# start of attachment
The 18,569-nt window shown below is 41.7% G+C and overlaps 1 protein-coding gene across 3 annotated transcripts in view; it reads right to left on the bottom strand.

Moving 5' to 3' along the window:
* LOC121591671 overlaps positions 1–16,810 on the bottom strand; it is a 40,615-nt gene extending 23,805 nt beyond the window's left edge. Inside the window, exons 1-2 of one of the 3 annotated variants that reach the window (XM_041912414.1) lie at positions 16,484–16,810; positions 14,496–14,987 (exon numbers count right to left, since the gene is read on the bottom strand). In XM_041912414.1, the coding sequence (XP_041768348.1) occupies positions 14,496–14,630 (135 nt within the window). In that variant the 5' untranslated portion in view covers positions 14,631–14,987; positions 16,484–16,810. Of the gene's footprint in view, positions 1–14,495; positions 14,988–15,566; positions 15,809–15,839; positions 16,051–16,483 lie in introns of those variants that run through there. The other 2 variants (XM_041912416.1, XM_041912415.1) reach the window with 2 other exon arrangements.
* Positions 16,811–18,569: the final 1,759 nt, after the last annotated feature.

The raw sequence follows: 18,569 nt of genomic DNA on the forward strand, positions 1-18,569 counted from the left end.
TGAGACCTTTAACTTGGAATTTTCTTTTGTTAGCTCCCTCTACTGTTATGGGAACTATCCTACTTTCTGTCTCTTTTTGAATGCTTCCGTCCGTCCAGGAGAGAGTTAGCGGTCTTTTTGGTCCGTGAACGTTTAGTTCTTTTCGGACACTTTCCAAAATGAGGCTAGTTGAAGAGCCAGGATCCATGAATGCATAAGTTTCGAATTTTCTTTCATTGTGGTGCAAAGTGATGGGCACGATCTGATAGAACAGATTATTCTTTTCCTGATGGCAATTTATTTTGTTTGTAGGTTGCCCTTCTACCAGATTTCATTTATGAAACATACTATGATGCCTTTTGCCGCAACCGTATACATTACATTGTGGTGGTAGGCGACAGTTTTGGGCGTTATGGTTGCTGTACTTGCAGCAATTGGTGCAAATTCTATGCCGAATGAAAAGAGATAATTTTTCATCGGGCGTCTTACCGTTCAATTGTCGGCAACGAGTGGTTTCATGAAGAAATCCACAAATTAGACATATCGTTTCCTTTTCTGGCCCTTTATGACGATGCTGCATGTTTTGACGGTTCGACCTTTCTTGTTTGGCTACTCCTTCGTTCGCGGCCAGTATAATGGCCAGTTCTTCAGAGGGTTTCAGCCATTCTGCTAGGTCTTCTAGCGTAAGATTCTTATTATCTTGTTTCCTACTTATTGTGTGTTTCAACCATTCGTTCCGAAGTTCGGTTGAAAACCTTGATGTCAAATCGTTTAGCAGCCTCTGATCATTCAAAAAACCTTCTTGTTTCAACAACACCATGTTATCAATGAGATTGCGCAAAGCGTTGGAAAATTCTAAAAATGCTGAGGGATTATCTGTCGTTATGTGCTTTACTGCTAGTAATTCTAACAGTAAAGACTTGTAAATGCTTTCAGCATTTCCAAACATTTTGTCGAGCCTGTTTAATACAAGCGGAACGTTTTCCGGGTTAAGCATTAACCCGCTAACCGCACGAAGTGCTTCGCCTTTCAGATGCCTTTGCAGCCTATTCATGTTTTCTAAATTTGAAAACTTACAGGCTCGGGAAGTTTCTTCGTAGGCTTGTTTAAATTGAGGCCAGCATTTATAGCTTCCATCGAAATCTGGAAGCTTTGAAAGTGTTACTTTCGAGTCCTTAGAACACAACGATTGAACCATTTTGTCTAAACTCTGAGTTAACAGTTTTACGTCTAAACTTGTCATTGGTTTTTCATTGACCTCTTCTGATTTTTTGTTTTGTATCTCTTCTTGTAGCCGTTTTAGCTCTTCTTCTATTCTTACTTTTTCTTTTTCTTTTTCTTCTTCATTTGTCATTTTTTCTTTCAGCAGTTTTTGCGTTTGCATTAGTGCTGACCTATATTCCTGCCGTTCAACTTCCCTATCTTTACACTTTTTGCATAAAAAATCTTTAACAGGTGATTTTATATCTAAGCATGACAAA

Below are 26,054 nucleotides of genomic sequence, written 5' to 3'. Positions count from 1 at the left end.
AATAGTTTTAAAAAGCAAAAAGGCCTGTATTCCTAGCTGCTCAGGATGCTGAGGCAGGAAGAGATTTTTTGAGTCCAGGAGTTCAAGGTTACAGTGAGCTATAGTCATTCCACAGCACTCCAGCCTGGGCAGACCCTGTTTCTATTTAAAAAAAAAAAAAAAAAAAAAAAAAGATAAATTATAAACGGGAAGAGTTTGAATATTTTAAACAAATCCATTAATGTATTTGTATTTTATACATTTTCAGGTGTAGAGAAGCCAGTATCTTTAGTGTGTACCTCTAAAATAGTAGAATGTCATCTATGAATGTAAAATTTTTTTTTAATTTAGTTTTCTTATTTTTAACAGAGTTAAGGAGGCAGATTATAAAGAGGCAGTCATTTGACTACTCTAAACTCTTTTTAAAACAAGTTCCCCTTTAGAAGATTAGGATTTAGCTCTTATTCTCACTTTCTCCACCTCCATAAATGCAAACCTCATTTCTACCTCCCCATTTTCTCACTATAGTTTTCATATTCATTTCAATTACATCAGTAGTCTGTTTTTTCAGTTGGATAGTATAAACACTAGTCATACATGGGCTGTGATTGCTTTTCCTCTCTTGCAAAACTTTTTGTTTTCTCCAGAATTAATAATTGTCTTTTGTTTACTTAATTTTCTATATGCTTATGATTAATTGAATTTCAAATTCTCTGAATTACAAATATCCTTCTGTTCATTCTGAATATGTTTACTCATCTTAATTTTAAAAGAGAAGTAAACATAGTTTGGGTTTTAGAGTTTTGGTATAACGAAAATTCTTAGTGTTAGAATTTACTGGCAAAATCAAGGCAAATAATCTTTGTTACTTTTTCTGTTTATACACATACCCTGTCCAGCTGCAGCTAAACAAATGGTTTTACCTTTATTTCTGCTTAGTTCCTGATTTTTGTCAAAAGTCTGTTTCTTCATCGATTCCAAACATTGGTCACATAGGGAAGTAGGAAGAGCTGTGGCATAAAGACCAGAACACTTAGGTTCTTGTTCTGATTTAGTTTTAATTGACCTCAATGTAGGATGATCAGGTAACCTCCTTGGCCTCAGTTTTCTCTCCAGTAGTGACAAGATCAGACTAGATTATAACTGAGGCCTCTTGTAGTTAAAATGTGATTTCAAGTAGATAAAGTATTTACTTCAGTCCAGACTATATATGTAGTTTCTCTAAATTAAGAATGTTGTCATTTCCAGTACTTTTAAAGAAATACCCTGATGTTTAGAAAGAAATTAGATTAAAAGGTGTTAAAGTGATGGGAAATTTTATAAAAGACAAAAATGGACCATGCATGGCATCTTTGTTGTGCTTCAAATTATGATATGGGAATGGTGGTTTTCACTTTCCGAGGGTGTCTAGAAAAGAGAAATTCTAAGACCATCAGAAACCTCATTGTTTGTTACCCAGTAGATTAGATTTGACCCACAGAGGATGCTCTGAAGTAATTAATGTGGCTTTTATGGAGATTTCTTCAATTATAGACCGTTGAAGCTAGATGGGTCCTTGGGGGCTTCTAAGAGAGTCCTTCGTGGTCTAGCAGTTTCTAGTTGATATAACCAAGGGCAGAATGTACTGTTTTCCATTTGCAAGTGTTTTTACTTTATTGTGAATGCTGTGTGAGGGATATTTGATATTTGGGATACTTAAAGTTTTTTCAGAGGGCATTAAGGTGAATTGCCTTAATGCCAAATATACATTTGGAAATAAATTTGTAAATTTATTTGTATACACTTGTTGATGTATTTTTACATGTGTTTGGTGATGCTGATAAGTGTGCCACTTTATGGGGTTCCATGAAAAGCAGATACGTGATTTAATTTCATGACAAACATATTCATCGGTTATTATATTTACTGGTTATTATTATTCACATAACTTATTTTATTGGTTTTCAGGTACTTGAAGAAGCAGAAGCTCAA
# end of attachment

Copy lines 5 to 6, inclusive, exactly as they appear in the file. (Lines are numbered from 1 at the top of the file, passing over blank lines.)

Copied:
The raw sequence follows: 18,569 nt of genomic DNA on the forward strand, positions 1-18,569 counted from the left end.
TGAGACCTTTAACTTGGAATTTTCTTTTGTTAGCTCCCTCTACTGTTATGGGAACTATCCTACTTTCTGTCTCTTTTTGAATGCTTCCGTCCGTCCAGGAGAGAGTTAGCGGTCTTTTTGGTCCGTGAACGTTTAGTTCTTTTCGGACACTTTCCAAAATGAGGCTAGTTGAAGAGCCAGGATCCATGAATGCATAAGTTTCGAATTTTCTTTCATTGTGGTGCAAAGTGATGGGCACGATCTGATAGAACAGATTATTCTTTTCCTGATGGCAATTTATTTTGTTTGTAGGTTGCCCTTCTACCAGATTTCATTTATGAAACATACTATGATGCCTTTTGCCGCAACCGTATACATTACATTGTGGTGGTAGGCGACAGTTTTGGGCGTTATGGTTGCTGTACTTGCAGCAATTGGTGCAAATTCTATGCCGAATGAAAAGAGATAATTTTTCATCGGGCGTCTTACCGTTCAATTGTCGGCAACGAGTGGTTTCATGAAGAAATCCACAAATTAGACATATCGTTTCCTTTTCTGGCCCTTTATGACGATGCTGCATGTTTTGACGGTTCGACCTTTCTTGTTTGGCTACTCCTTCGTTCGCGGCCAGTATAATGGCCAGTTCTTCAGAGGGTTTCAGCCATTCTGCTAGGTCTTCTAGCGTAAGATTCTTATTATCTTGTTTCCTACTTATTGTGTGTTTCAACCATTCGTTCCGAAGTTCGGTTGAAAACCTTGATGTCAAATCGTTTAGCAGCCTCTGATCATTCAAAAAACCTTCTTGTTTCAACAACACCATGTTATCAATGAGATTGCGCAAAGCGTTGGAAAATTCTAAAAATGCTGAGGGATTATCTGTCGTTATGTGCTTTACTGCTAGTAATTCTAACAGTAAAGACTTGTAAATGCTTTCAGCATTTCCAAACATTTTGTCGAGCCTGTTTAATACAAGCGGAACGTTTTCCGGGTTAAGCATTAACCCGCTAACCGCACGAAGTGCTTCGCCTTTCAGATGCCTTTGCAGCCTATTCATGTTTTCTAAATTTGAAAACTTACAGGCTCGGGAAGTTTCTTCGTAGGCTTGTTTAAATTGAGGCCAGCATTTATAGCTTCCATCGAAATCTGGAAGCTTTGAAAGTGTTACTTTCGAGTCCTTAGAACACAACGATTGAACCATTTTGTCTAAACTCTGAGTTAACAGTTTTACGTCTAAACTTGTCATTGGTTTTTCATTGACCTCTTCTGATTTTTTGTTTTGTATCTCTTCTTGTAGCCGTTTTAGCTCTTCTTCTATTCTTACTTTTTCTTTTTCTTTTTCTTCTTCATTTGTCATTTTTTCTTTCAGCAGTTTTTGCGTTTGCATTAGTGCTGACCTATATTCCTGCCGTTCAACTTCCCTATCTTTACACTTTTTGCATAAAAAATCTTTAACAGGTGATTTTATATCTAAGCATGACAAA